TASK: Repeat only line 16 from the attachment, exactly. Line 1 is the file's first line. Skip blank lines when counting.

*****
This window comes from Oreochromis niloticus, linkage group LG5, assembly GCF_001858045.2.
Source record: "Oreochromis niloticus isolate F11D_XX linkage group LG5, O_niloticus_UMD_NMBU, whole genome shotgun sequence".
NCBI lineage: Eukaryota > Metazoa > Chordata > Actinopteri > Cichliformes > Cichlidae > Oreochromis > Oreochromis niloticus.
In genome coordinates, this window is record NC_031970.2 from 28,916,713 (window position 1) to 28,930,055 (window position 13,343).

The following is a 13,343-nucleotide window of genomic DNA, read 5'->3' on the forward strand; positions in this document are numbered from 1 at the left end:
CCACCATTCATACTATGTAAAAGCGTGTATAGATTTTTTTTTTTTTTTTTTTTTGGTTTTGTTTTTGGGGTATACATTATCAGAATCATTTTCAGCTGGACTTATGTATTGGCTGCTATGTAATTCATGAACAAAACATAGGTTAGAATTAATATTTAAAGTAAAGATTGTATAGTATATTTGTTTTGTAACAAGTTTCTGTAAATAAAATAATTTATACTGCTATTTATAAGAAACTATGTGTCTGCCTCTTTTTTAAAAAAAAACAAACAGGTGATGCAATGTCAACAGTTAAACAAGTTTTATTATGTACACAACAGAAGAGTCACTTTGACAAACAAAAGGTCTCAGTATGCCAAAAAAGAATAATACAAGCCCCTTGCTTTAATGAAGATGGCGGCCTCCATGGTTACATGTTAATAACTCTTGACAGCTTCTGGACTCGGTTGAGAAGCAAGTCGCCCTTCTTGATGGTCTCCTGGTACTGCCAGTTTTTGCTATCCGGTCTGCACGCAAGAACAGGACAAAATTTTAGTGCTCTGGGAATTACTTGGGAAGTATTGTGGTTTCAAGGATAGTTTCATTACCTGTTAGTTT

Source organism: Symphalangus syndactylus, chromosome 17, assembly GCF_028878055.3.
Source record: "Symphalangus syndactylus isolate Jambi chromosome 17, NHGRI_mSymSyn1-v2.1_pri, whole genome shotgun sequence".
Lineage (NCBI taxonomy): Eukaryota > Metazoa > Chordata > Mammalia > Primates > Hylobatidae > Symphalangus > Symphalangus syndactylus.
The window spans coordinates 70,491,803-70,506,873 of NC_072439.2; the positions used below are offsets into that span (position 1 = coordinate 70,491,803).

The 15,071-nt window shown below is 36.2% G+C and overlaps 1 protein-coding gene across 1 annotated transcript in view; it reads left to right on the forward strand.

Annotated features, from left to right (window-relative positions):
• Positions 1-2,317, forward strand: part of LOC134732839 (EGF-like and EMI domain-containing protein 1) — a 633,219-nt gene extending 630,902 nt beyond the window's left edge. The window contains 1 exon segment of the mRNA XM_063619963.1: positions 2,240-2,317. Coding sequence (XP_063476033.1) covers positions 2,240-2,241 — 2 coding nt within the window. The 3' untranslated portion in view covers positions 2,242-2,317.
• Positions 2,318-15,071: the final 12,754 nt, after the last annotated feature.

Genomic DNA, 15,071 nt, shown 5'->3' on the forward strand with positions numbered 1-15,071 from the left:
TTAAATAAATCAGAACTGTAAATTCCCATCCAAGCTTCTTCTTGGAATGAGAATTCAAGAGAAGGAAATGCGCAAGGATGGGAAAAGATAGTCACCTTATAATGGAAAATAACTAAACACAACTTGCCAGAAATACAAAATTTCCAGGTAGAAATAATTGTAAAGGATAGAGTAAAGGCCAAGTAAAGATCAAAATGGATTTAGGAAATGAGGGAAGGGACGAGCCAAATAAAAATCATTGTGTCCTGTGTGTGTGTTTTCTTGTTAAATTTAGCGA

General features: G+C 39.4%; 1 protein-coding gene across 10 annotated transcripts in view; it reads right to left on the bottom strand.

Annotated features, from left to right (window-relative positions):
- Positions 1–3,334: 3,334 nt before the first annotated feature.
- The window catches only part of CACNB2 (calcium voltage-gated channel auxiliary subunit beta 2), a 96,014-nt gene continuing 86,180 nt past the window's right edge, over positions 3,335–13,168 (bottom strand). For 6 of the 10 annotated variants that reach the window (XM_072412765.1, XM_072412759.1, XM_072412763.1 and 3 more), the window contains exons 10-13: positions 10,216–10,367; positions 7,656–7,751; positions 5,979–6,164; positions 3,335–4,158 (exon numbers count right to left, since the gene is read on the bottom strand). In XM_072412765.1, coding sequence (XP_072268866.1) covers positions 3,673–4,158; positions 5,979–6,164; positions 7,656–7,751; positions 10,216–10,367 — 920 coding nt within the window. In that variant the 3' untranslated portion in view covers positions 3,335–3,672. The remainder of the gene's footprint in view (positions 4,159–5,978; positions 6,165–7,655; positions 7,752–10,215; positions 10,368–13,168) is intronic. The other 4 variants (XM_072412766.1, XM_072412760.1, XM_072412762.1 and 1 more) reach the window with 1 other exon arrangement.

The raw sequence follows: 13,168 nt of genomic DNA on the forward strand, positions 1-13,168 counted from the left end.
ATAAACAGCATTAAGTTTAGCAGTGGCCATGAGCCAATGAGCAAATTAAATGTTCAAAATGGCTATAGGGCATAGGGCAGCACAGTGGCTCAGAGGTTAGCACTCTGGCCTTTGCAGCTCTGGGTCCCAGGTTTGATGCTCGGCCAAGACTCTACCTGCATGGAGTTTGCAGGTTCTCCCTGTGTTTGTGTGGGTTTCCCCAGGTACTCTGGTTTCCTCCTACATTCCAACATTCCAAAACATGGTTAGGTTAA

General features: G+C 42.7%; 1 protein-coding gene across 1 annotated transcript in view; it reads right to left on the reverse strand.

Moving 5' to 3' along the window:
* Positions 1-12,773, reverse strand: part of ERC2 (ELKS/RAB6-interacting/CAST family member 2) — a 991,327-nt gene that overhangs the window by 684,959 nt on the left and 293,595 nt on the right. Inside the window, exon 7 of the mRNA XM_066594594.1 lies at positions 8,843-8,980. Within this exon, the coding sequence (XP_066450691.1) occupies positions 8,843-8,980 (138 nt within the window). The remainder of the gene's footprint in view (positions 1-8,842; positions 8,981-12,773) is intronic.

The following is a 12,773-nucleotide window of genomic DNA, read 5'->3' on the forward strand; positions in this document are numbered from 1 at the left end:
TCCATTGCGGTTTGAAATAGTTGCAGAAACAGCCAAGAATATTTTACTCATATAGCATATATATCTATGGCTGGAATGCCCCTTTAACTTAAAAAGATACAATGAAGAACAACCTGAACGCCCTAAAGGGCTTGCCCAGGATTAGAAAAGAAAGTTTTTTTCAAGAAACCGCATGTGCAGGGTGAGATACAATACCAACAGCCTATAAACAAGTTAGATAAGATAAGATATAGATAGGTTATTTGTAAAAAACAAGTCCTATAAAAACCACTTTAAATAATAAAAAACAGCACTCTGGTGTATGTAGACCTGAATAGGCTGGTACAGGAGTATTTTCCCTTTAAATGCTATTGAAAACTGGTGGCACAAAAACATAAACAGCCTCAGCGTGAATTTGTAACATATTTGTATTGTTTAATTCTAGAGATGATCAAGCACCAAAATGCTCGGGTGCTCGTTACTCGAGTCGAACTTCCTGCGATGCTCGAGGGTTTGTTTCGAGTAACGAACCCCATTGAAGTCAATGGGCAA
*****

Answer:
TTAAATAAATCAGAACTGTAAATTCCCATCCAAGCTTCTTCTTGGAATGAGAATTCAAGAGAAGGAAATGCGCAAGGATGGGAAAAGATAGTCACCTTATAATGGAAAATAACTAAACACAACTTGCCAGAAATACAAAATTTCCAGGTAGAAATAATTGTAAAGGATAGAGTAAAGGCCAAGTAAAGATCAAAATGGATTTAGGAAATGAGGGAAGGGACGAGCCAAATAAAAATCATTGTGTCCTGTGTGTGTGTTTTCTTGTTAAATTTAGCGA